Colo. victim's father on suspect: I "could have wiped the floor with him"

Alex Teves was with his girlfriend at the theater in Aurora when the shooting happened, said his aunt Barbara Slivinske: "He pushed her, his girlfriend down, so that she would be safe and he was getting to the ground but the shots got him before he got to the ground," she told KPHO. As a boy, Teves moved from New Jersey to Phoenix with his parents. His grandfather, Carlo Iacovelli of Barnegat, N.J., said Teves was "an ideal grandson," who made friends quickly and had a lot of them. "He was a fun guy. He loved to eat." Teves was planning to become a psychiatrist, his grandfather said: "He had a lot to look forward to." By CBSNews.com senior editor David Morgan AP Photo/Teves Family

(CBS/AP) CENTENNIAL, Colo. - The father of one Colorado shooting victim could do nothing more than stare at the red orange-haired alleged murderer of his 24-year-old son.

Tom Teves sat in the front row Monday as a judge advised Holmes of the allegations against him. His son, Alex, was killed in the Friday shooting at a packed Aurora, Colo. movie theater that took the lives of at least 12 people, injuring 58 more.

Teves said he "could have wiped the floor with [Holmes] without breaking a sweat" and that he wishes the suspect picked on "some guys who know how to use guns."

Alex, a 24-year-old from Phoenix, had just earned his masters in counseling psychology from the University of Denver.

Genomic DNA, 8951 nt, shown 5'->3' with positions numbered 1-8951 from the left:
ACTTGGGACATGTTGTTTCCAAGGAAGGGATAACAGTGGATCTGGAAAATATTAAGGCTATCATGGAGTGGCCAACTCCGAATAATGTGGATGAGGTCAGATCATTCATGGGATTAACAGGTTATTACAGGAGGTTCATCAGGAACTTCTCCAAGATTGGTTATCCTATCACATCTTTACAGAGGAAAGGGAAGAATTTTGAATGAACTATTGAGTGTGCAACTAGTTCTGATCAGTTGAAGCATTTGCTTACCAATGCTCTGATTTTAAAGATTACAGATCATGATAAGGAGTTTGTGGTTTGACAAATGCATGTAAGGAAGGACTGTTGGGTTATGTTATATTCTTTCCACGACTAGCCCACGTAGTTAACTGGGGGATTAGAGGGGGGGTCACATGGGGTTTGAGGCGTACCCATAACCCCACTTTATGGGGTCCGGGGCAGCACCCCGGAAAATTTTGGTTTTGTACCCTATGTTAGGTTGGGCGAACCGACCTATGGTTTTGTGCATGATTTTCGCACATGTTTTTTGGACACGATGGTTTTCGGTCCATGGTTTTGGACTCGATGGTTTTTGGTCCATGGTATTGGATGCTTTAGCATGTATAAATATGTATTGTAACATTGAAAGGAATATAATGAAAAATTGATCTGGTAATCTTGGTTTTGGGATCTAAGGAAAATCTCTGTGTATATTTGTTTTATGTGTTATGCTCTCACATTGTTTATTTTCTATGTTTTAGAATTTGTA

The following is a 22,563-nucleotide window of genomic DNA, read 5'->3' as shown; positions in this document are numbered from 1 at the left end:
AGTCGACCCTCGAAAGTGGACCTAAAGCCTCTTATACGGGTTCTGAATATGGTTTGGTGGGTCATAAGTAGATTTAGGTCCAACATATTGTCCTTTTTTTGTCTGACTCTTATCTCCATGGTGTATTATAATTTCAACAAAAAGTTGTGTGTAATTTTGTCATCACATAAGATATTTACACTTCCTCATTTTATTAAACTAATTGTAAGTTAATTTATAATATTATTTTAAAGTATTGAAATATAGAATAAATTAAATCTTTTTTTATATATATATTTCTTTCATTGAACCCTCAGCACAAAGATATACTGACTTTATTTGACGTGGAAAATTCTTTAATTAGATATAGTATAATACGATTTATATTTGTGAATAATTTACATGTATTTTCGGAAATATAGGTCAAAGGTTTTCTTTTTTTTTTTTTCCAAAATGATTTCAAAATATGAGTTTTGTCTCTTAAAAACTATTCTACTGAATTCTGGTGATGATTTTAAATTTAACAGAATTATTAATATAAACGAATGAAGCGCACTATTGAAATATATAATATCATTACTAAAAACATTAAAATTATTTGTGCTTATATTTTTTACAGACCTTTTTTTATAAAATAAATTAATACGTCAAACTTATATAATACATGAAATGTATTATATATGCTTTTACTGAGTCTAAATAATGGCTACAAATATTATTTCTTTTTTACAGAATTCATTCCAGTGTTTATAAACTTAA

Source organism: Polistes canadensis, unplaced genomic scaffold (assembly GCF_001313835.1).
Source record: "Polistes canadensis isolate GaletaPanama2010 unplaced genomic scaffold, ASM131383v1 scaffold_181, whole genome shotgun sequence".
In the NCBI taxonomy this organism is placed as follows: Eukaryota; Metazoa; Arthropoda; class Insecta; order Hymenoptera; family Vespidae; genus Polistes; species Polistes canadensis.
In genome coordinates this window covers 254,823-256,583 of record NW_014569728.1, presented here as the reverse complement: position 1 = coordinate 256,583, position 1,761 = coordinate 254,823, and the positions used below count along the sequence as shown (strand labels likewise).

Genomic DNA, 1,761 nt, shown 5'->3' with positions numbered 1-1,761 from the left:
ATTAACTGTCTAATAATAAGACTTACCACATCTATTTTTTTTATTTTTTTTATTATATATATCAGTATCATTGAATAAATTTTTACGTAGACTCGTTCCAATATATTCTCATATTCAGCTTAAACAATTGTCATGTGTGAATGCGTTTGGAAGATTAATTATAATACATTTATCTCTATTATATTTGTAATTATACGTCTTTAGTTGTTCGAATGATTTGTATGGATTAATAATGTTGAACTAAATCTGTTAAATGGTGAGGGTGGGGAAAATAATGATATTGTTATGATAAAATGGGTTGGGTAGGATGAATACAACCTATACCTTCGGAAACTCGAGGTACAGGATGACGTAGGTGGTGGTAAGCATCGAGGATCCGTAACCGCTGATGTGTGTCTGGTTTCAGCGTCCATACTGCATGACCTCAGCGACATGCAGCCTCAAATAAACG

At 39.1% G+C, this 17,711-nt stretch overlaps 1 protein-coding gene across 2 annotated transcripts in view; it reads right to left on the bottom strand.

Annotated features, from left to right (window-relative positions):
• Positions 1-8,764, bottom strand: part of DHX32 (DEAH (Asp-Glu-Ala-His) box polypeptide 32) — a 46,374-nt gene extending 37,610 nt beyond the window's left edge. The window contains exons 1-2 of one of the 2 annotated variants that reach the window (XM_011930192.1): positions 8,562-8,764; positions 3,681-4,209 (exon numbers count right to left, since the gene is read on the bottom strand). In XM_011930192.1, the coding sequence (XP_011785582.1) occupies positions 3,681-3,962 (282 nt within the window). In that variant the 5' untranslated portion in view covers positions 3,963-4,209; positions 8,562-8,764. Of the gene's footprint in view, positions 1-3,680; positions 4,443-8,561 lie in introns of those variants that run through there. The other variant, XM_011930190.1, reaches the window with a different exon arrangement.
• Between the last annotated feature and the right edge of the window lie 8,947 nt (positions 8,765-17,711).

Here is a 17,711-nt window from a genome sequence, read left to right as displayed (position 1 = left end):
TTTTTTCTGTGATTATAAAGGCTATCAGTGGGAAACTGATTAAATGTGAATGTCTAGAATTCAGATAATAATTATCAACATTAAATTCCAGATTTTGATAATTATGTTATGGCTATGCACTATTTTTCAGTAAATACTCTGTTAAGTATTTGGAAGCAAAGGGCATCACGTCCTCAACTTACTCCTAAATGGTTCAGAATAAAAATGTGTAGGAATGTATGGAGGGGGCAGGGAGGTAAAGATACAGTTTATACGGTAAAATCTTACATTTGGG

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Holmes showed little emotion during the hearing, which appeared to anger some family members of victims who attended. He didn't speak once, allowing his attorneys to answer questions for him. He looked as if he were numb to the proceedings, but prosecutors said they did not know if he was on medication at this time.

Homes allegedly entered a midnight screening of "The Dark Knight Rises" at Century 16 theaters through the fire exit, threw two smoke bombs and then fired round after round at the panicked audience who scrambled to escape. Many of the victims still remain in critical condition.

Police stopped him outside the theater and noticed that he was holding a non-regulation gas mask which raised an alarm. He was taken into custody on suspicion of first-degree murder and could also face additional counts of aggravated assault and weapons violations. He later told police that his apartment contained explosives but has not cooperated since then.

Prosecutors are considering seeking the death penalty against Holmes, but said they will consult with victims' families before making their decision.

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At the hearing, two women held hands tightly, one shaking her head. Relatives from at least five different victims were present during the morning's proceedings.

David Sanchez, who waited outside the courthouse during Holmes' hearing, said his pregnant daughter escaped uninjured but her husband was shot in the head and was in critical condition. His daughter was delivering their baby on Monday.

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